Terms of surrender
There's nothing new about tyranny, of course. It has been the most common form of government in history. We have dozens of names for them — Emperor, Monarch, Caliph, Supreme Leader, etc. — but they all represent the idea of ultimate power residing in one brain pan, whether of a saint or a paranoid sadist.
But today, in Western countries once held up as ideals of individual liberty and self-rule, we increasingly live under a soft tyranny that permeates our lives. It can be writ small or large, and it comes in many varieties, but whatever the format everyone experiences it so often that it comes to be expected, even normal. You could call it a secular priesthood of officials who believe they have been appointed to rule the state's population, not represent it.
The two examples here are both from the U.K., but this isn't essentially another "Britain self-destructs" posting. The soft tyranny may be more advanced in Britain, but it exists in these United States as well. Frankly, it's easier to find cases written up in British print journalism, which is not yet almost totally neutered like ours. The Daily Mail is perhaps the most consistent scourge of political correctness and devolved politicians. I forgive the Daily Mail for keeping itself afloat with gossip stories about celebrities and other lowbrow features because of its glorious urge to embarrass the quasi-Socialist establishment.
The top photo illustrates a story about a council worker (that's British for municipal leaf raker) who refused to allow a family to photograph their daughter in a public park they presumably paid tax money to keep up.
The couple tried reasoning with the warden and explained that Rebecca was their daughter. But he refused to budge so they were forced to pack up their camera and headed home with their day ruined. "It beggars belief," said Mr Brook, 35, an off-licence manager from Oldham, Greater Manchester.The U.K. may not be able to stop illegal immigrants coming into the country at will and settling down, but it apparently has a whole army of what are called "jobsworths" in Brit slang to harass easy targets, like middle-class people not bothering anyone. (A jobsworth is a low-placed officeholder or employee who enforces trivial rules in violation of common sense; it comes from the phrase "it's more than my job's worth to let you off.")
"The fact that a mummy and daddy can't take a picture of their own daughter is ridiculous. I could understand if it was in a swimming pool packed with other children or somewhere like that, but she was well wrapped up and as far as I could see we were the only people in the park." …
A council spokesman said: "We are committed to ensuring that all our parks are safe and welcoming places for all visitors. To ensure this happens staff are instructed to be observant and aware of the activities of park users and consider whether they are appropriate."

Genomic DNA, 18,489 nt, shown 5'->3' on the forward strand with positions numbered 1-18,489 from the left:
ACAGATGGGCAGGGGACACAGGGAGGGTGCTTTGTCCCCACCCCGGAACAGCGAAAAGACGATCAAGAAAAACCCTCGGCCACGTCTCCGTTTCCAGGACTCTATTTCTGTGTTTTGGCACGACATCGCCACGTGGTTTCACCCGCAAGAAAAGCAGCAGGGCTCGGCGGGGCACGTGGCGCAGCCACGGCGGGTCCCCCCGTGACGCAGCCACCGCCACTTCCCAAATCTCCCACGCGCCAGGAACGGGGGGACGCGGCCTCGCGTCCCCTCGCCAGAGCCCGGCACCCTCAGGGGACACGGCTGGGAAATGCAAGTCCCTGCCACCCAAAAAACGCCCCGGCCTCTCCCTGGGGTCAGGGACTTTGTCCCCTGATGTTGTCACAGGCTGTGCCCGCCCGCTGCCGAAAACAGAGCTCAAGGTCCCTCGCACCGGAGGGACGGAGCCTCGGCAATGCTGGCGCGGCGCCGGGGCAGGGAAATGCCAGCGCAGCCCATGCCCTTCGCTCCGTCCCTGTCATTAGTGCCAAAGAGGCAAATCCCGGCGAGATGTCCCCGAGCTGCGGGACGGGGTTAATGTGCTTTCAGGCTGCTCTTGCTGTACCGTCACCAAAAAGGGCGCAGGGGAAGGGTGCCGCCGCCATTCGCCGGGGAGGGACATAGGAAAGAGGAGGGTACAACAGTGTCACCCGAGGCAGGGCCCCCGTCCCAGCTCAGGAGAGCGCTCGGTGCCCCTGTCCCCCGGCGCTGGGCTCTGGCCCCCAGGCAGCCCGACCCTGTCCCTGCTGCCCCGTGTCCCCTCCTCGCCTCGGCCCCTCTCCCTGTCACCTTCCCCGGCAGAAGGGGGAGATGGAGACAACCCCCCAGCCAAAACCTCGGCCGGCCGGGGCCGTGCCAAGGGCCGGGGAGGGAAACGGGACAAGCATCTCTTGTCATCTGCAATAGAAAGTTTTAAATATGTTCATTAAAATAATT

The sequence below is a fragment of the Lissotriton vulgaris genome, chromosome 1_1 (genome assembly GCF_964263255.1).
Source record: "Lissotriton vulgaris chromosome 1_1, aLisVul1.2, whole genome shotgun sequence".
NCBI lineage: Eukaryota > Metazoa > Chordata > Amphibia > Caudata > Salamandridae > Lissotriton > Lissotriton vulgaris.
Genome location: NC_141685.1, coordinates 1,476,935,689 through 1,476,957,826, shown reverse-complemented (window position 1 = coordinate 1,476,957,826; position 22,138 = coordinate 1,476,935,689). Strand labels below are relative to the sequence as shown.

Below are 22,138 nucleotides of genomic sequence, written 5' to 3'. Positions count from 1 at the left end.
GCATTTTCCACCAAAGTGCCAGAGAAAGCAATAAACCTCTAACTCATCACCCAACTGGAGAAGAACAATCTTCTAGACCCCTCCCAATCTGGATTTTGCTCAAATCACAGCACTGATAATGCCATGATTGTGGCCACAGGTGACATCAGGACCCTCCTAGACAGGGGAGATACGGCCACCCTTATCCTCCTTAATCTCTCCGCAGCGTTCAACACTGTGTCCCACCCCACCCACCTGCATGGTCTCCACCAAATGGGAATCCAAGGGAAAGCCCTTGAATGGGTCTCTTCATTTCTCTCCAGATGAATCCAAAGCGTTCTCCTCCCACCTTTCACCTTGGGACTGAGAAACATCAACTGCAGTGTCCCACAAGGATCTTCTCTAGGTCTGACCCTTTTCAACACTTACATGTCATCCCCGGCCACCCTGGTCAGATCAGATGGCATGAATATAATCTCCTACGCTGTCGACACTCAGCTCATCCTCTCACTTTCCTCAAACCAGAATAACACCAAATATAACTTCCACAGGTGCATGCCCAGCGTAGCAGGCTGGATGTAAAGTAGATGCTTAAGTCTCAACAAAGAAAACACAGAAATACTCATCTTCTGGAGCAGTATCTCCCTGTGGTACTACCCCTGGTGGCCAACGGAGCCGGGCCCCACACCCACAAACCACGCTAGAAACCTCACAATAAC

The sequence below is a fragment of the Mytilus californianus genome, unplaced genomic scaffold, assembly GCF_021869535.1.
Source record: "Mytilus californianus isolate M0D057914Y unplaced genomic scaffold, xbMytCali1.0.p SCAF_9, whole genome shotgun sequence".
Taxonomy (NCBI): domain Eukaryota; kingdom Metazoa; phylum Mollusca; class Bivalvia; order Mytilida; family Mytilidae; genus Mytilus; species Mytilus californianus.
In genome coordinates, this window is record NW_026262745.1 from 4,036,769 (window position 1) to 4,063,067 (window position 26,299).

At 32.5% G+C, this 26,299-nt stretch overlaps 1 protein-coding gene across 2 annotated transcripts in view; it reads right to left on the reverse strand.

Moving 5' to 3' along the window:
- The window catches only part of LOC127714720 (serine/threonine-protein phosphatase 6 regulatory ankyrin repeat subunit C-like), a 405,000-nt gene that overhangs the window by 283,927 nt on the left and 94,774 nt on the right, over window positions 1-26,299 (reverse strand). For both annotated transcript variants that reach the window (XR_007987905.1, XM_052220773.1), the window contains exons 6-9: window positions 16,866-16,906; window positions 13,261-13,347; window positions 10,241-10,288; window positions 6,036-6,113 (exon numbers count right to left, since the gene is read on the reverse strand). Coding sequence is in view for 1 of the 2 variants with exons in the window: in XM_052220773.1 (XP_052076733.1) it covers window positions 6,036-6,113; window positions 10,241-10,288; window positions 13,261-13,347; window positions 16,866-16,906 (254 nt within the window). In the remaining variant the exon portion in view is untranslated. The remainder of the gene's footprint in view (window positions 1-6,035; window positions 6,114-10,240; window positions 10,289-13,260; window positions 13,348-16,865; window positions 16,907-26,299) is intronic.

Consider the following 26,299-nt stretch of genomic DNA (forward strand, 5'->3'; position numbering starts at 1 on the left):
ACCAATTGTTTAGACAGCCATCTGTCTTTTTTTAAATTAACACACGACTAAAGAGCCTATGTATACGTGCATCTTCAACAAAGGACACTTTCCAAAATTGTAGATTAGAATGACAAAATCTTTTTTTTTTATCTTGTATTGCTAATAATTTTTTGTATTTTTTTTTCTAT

Incidentally, I notice that this family lives in Oldham, near Manchester. It made headlines a few years back for violence between the indigenes and the large Muslim population. The story makes no reference to the ethnicity of the "man in a high-visibility jacket" who told the family they couldn't photograph their daughter, and no assumptions are warranted, but I wonder. I also wonder if the same thing would have happened if it had been a Pakistani family.
The second photo is of the prime minister, Gordon Brown, signing an EU treaty today that is equivalent to the constitution that was rejected by French and Dutch voters in 2005, and has never been put to a vote in the U.K.
The Daily Mirror reports:
Buried in the Treaty's small print is a ruling that gives new rights to EU leaders to overturn decisions made by Britain's Immigration and Asylum Tribunal. Thousands of failed asylum seekers will now be able to take their cases to the European Court of Justice in Strasbourg where the final say will be handed to unselected bureaucrats in Brussels. …No revolutionary cadre has taken over the broadcasting and power stations. No red flag flies over the House of Commons. But as of today, the U.K. cannot even refuse an asylum claimant unless Big Brussels agrees (fat chance that it will turn away many asylum seekers). In practical terms, things won't be much different — the country is awash in immigrants, legal and that other kind — but the nullification of Britain's ability to select its own occupiers is now enshrined in law. Britain belongs to anybody who can fetch up on its soil.
Almost 170,000 deportation cases are already brought before the Immigration Tribunal every year, with each case usually lasting around two years. Giving failed asylum seekers powers to take their cases to Europe will cost the taxpayer millions of extra pounds as each case now already costs an average of £18,000.
It's hardly necessary to note that this nationicide was done without any agreement by the ruled.
No wonder the Kingdom is buckling sociologically, as well as politically, with endemic drunkenness, yobbery, and crime. Once-free men and women are now vassals to their government. That doesn't excuse bad behavior, but you have to expect it to some extent when people lose their self-respect. No longer being able to make your wishes known in anything but newspaper polls, and having no choice about who can add their presence permanently to your crowded island, is a lot to take aboard.
The EU president said, "The world needs a stronger Europe." He didn't need to add: and weaker citizens.